Best known for:
Mel C is an English singer, songwriter, actress and television personality best known for being a member of the Spice Girls.
Mel C was one of the five members of the Spice Girls, in which she was nicknamed Sporty Spice, and sold over 100 million records worldwide as a group.
Melanie C didn’t set out to make the riskiest album of her career. She didn’t plan to surprise her fans with a set of songs so radically different from her previous records that even her vocals have undergone a reinvention. She certainly didn’t seek out producers primarily known for working with grime and R&B stars, although she’s thrilled to have them on board. When she started writing her sixth, solo album of original material three years ago, there was only one rule – that there were no rules.
Version Of Me is Melanie’s first fully electronic album. It began with a desire to shake up her sound and be more experimental, took her from studios in L.A. to a garden shed in south London and resulted in the freshest, most contemporary-sounding music she’s ever made.
"I wanted to make an album that I would listen to now," says Melanie. "I love playing my old hits live, but like everyone else, my tastes have moved on. I’m not a leftfield artist, I never will be. I write pop songs, but my aim this time was to approach every aspect of them differently, to be more creative with structure and sounds. Songs didn’t have to have a pre-chorus or be three minutes long. They might have real instruments or they might not. Whatever felt right, I went with."
Version Of Me is a richly-textured, lushly-atmospheric, deeply personal album on which Melanie’s distinctive vocals are reined in but set centre stage, on which she lays bare her life over beats, shimmering synths, striking percussion and occasional strings. It’s Melanie as you’ve always known her – adventurous, honest, infectiously pop – but as you’ve never heard her before.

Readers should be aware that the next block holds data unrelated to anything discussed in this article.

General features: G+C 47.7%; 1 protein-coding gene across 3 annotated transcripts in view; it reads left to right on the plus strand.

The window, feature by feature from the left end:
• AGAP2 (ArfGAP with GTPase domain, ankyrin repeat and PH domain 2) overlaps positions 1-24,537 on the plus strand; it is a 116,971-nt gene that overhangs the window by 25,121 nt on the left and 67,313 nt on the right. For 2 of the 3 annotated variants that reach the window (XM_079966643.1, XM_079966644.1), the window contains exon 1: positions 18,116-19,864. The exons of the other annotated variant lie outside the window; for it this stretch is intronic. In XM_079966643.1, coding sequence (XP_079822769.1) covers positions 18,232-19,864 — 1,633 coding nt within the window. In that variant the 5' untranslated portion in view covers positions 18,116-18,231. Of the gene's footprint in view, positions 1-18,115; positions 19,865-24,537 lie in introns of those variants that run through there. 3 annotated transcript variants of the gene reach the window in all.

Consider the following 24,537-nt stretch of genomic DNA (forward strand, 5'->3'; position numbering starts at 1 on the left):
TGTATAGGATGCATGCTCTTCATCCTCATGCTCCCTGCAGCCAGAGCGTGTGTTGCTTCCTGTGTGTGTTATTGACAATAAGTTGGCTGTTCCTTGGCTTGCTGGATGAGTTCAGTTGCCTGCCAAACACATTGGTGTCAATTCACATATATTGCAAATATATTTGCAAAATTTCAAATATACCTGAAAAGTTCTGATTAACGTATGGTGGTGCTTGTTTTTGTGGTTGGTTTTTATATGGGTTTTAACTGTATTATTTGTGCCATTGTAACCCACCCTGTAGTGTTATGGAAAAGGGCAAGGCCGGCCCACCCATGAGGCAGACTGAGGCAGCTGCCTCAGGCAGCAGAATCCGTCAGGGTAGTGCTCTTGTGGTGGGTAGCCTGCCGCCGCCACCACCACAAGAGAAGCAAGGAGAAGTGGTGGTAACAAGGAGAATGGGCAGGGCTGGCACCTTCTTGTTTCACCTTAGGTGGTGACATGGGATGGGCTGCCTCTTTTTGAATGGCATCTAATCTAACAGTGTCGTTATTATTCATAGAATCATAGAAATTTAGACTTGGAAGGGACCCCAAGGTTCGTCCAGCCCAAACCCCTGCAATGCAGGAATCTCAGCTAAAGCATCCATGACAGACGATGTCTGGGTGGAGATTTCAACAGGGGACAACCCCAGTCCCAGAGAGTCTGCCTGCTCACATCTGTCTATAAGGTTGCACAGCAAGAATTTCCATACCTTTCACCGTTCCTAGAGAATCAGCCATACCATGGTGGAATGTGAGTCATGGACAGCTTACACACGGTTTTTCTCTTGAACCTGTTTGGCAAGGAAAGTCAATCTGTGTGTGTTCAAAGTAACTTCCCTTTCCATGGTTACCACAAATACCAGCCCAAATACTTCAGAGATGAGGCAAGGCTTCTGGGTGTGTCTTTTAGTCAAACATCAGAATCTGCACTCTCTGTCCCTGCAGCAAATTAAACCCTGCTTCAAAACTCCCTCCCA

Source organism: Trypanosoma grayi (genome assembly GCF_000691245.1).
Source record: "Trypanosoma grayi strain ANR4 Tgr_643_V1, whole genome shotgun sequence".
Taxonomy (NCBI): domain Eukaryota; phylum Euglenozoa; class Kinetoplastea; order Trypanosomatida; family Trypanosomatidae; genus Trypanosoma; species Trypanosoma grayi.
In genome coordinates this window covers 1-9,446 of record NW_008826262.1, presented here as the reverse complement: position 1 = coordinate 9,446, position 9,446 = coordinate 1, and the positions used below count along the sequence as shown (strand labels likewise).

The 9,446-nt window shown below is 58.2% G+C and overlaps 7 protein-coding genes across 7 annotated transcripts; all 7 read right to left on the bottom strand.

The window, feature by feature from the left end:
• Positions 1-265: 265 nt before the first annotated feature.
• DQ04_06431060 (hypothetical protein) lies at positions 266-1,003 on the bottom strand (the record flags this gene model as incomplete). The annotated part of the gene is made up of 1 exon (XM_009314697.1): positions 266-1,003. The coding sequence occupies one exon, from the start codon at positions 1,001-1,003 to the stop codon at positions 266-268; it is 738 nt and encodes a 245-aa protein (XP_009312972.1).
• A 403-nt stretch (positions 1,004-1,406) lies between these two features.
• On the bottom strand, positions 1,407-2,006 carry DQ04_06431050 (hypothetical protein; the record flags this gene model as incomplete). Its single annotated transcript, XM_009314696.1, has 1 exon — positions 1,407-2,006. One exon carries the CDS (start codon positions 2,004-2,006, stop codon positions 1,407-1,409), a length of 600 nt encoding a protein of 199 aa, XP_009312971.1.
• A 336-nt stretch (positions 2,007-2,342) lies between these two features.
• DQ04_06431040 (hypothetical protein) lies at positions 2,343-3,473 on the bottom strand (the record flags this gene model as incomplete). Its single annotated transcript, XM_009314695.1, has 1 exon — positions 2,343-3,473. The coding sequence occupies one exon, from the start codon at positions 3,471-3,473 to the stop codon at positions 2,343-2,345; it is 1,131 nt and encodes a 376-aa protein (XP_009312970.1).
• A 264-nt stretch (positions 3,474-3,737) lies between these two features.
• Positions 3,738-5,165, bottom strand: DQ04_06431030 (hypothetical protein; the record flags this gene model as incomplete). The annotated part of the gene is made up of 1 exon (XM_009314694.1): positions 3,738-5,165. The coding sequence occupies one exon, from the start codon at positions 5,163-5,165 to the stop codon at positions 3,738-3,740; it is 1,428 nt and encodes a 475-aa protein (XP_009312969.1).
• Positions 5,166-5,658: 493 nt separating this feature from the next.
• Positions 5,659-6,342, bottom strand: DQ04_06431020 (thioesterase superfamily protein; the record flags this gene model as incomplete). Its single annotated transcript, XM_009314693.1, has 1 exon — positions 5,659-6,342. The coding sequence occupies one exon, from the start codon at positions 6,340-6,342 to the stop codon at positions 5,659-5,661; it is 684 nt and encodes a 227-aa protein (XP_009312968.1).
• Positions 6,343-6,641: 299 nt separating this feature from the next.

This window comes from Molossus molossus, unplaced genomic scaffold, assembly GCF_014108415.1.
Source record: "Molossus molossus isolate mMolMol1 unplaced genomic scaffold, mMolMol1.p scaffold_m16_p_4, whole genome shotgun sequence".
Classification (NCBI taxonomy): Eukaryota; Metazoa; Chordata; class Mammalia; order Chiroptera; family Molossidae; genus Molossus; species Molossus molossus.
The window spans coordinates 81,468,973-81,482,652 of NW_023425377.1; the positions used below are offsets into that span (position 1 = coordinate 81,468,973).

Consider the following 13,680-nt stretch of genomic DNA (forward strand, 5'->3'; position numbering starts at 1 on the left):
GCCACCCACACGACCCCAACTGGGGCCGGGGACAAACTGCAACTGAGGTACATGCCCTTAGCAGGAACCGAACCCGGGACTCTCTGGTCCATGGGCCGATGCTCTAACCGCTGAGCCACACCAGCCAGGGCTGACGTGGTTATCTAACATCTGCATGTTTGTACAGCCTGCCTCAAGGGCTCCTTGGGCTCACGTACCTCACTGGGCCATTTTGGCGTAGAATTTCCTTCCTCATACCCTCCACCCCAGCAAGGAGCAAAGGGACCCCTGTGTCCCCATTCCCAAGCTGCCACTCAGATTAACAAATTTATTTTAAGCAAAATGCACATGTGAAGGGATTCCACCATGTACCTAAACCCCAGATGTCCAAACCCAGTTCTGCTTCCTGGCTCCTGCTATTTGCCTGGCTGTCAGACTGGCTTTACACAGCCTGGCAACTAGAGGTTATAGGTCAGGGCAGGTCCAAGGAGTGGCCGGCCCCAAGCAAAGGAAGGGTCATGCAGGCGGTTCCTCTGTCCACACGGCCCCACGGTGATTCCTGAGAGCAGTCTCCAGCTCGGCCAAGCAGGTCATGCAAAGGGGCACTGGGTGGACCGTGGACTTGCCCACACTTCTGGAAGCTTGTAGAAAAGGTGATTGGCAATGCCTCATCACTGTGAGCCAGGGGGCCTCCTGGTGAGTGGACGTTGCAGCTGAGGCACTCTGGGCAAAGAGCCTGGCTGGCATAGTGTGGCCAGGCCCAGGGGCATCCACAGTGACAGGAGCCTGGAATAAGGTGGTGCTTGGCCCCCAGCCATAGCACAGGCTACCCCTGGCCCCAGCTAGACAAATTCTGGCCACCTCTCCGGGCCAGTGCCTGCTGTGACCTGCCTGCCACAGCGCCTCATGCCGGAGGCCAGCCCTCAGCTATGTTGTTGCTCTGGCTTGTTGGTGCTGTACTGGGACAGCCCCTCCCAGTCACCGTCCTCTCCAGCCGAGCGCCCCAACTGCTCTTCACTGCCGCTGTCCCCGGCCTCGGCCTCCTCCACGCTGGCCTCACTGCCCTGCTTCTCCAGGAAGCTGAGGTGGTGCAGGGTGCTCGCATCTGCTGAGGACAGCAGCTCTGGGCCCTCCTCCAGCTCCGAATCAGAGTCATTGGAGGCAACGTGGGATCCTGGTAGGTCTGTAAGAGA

Stunning first single Anymore takes its funky cue from ‘80s dancefloors, boasts badass bass, finger clicks and the spirit of Chaka Khan, all utterly at odds with its end-of-a-relationship lyrics. The self-questioning Dear Life is awash with dreamy synths, hi-hats and a catchy, recurring piano motif. Room For Love is a glorious fusion of R&B, muted house beats and a buzzy electro chorus inspired by Melanie’s obsession with Jack Garratt’s album. The strings-drenched title track is a dramatic, broody, mid-paced ballad about being bullied that harks back to her love of early Massive Attack, on which her vocals bristle with barely-contained rage.
"Lyrics really matter to me," says Melanie. "I’m not a kid. I’m not trying to compete with the young artists out there, although I love a lot of their music. I’m a grown woman, a mother. So much has happened in my personal life in the five years since I made my last album, some of it good, some of it not. All of it’s on there, none of it too cryptic. I’m not hiding, I never have. My songs have to be relevant to me. If they mean something else to other people, that’s fine, but real meaning, real feelings have to be there from the start."
Similarly, sonically, Version Of Me is Melanie’s own take on the music that has inspired her, from the past to the present day, as well as the result of no-holds-barred sessions with collaborators both old and new. Melanie’s longtime co-writers Peter Vettese and Adam Argyle were involved from the start, but it was meeting the young south London production duo Sons Of Sonix, whose credits include Stormzy, Tinie Tempah, Wretch 32 and Ariana Grande, that really got the album underway.